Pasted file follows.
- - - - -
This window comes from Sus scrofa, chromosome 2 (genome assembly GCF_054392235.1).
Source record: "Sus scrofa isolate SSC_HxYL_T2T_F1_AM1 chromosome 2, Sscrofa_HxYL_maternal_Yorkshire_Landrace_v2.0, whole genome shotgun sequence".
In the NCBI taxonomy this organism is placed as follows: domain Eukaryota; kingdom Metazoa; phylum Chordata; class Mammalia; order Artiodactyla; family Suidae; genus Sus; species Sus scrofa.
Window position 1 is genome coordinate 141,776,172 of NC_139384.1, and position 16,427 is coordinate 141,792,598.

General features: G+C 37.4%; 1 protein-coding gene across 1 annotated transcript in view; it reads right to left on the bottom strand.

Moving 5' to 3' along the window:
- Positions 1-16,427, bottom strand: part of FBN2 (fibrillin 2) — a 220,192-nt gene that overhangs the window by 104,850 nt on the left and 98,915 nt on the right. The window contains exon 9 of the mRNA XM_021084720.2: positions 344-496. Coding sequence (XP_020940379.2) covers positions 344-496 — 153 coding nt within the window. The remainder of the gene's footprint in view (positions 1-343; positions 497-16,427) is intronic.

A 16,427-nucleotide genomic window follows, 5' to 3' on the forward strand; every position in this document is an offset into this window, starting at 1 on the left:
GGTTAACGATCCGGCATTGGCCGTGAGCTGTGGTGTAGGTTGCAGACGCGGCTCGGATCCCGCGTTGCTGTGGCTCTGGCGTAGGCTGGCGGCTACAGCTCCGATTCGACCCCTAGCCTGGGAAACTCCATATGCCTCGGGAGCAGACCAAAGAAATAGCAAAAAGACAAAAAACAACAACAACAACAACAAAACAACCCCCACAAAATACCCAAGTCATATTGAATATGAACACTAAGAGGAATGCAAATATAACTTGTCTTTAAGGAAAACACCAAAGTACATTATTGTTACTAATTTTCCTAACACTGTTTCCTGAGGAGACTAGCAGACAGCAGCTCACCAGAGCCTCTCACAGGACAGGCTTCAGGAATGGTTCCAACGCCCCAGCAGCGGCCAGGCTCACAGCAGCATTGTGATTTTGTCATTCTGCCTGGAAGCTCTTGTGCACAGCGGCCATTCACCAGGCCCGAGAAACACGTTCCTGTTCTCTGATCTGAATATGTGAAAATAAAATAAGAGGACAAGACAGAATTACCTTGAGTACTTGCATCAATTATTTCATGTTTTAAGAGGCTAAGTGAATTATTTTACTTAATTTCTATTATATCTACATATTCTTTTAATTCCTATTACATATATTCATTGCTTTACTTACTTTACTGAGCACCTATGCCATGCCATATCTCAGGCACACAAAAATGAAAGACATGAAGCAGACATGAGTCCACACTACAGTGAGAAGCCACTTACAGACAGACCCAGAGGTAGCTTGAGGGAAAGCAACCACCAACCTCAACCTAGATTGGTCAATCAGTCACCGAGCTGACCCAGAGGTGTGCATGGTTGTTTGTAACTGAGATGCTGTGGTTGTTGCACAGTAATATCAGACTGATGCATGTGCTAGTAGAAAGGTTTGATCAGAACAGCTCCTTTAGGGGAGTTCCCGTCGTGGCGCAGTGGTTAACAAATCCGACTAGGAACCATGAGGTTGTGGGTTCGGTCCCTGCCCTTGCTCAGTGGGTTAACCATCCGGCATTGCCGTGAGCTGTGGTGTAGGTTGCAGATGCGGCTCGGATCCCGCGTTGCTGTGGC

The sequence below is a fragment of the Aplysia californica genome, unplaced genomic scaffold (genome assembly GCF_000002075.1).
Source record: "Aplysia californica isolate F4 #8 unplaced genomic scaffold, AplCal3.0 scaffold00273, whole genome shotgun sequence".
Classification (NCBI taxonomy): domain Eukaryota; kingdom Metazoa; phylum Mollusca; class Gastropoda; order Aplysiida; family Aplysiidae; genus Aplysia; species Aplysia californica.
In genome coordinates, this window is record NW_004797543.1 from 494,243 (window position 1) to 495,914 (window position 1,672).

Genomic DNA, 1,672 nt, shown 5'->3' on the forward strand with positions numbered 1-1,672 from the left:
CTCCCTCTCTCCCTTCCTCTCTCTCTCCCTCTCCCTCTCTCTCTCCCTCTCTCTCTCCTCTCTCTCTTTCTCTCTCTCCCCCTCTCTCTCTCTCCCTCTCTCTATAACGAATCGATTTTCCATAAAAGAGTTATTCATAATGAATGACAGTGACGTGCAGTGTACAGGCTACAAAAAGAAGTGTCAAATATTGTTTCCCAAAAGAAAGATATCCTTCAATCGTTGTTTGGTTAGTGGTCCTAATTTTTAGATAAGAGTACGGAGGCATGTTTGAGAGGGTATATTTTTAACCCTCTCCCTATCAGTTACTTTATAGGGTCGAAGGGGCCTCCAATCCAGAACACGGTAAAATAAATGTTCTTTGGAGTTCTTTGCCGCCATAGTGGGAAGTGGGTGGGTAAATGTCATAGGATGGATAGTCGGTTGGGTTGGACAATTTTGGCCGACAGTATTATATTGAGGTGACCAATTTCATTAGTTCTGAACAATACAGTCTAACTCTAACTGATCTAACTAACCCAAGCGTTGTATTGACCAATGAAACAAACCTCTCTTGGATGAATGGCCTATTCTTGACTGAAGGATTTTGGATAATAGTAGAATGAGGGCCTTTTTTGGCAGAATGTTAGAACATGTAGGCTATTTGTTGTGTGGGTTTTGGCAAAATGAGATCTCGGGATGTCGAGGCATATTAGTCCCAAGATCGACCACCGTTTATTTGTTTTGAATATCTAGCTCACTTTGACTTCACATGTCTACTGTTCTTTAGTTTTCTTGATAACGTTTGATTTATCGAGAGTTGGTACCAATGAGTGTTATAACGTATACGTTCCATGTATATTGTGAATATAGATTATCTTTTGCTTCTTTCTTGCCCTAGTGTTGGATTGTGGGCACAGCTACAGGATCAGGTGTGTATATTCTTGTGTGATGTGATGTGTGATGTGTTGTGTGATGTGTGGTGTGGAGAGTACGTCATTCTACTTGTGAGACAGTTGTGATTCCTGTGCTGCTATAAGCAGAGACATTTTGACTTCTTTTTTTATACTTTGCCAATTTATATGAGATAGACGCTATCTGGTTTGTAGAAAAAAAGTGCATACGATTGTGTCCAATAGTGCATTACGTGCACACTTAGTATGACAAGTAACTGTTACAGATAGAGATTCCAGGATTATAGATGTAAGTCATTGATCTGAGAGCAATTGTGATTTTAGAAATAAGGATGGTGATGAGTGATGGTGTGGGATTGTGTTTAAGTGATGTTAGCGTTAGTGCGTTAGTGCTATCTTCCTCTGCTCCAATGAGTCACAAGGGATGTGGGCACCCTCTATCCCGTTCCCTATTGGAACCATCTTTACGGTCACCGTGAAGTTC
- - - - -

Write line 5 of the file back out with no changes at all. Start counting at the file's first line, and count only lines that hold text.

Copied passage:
General features: G+C 37.4%; 1 protein-coding gene across 1 annotated transcript in view; it reads right to left on the bottom strand.